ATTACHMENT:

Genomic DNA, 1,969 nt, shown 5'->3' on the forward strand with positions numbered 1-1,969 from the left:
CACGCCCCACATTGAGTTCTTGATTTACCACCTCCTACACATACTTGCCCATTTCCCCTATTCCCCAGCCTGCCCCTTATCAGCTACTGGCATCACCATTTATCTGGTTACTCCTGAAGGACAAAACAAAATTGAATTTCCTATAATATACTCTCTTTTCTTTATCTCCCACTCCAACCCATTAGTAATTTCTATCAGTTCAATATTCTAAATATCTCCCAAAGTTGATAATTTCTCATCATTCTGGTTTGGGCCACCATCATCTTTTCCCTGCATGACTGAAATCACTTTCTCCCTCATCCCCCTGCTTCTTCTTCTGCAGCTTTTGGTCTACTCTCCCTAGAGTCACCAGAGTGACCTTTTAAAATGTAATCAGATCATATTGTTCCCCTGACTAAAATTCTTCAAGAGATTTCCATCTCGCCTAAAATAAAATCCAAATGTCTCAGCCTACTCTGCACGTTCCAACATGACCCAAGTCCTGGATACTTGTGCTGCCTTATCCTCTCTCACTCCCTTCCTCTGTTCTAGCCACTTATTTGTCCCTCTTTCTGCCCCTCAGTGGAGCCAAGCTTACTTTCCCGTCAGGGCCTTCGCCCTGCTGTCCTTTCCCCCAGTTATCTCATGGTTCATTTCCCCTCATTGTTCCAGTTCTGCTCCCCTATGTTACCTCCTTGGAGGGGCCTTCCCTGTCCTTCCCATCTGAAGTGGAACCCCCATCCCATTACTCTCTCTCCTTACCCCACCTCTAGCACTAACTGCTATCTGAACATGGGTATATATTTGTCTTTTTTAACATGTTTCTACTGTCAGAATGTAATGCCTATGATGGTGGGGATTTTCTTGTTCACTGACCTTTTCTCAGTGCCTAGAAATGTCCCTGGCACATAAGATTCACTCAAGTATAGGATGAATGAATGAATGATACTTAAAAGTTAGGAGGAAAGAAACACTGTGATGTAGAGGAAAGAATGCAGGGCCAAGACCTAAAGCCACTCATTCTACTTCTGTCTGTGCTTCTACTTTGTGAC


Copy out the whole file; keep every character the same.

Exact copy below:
Genomic DNA, 1,969 nt, shown 5'->3' on the forward strand with positions numbered 1-1,969 from the left:
CACGCCCCACATTGAGTTCTTGATTTACCACCTCCTACACATACTTGCCCATTTCCCCTATTCCCCAGCCTGCCCCTTATCAGCTACTGGCATCACCATTTATCTGGTTACTCCTGAAGGACAAAACAAAATTGAATTTCCTATAATATACTCTCTTTTCTTTATCTCCCACTCCAACCCATTAGTAATTTCTATCAGTTCAATATTCTAAATATCTCCCAAAGTTGATAATTTCTCATCATTCTGGTTTGGGCCACCATCATCTTTTCCCTGCATGACTGAAATCACTTTCTCCCTCATCCCCCTGCTTCTTCTTCTGCAGCTTTTGGTCTACTCTCCCTAGAGTCACCAGAGTGACCTTTTAAAATGTAATCAGATCATATTGTTCCCCTGACTAAAATTCTTCAAGAGATTTCCATCTCGCCTAAAATAAAATCCAAATGTCTCAGCCTACTCTGCACGTTCCAACATGACCCAAGTCCTGGATACTTGTGCTGCCTTATCCTCTCTCACTCCCTTCCTCTGTTCTAGCCACTTATTTGTCCCTCTTTCTGCCCCTCAGTGGAGCCAAGCTTACTTTCCCGTCAGGGCCTTCGCCCTGCTGTCCTTTCCCCCAGTTATCTCATGGTTCATTTCCCCTCATTGTTCCAGTTCTGCTCCCCTATGTTACCTCCTTGGAGGGGCCTTCCCTGTCCTTCCCATCTGAAGTGGAACCCCCATCCCATTACTCTCTCTCCTTACCCCACCTCTAGCACTAACTGCTATCTGAACATGGGTATATATTTGTCTTTTTTAACATGTTTCTACTGTCAGAATGTAATGCCTATGATGGTGGGGATTTTCTTGTTCACTGACCTTTTCTCAGTGCCTAGAAATGTCCCTGGCACATAAGATTCACTCAAGTATAGGATGAATGAATGAATGATACTTAAAAGTTAGGAGGAAAGAAACACTGTGATGTAGAGGAAAGAATGCAGGGCCAAGACCTAAAGCCACTCATTCTACTTCTGTCTGTGCTTCTACTTTGTGAC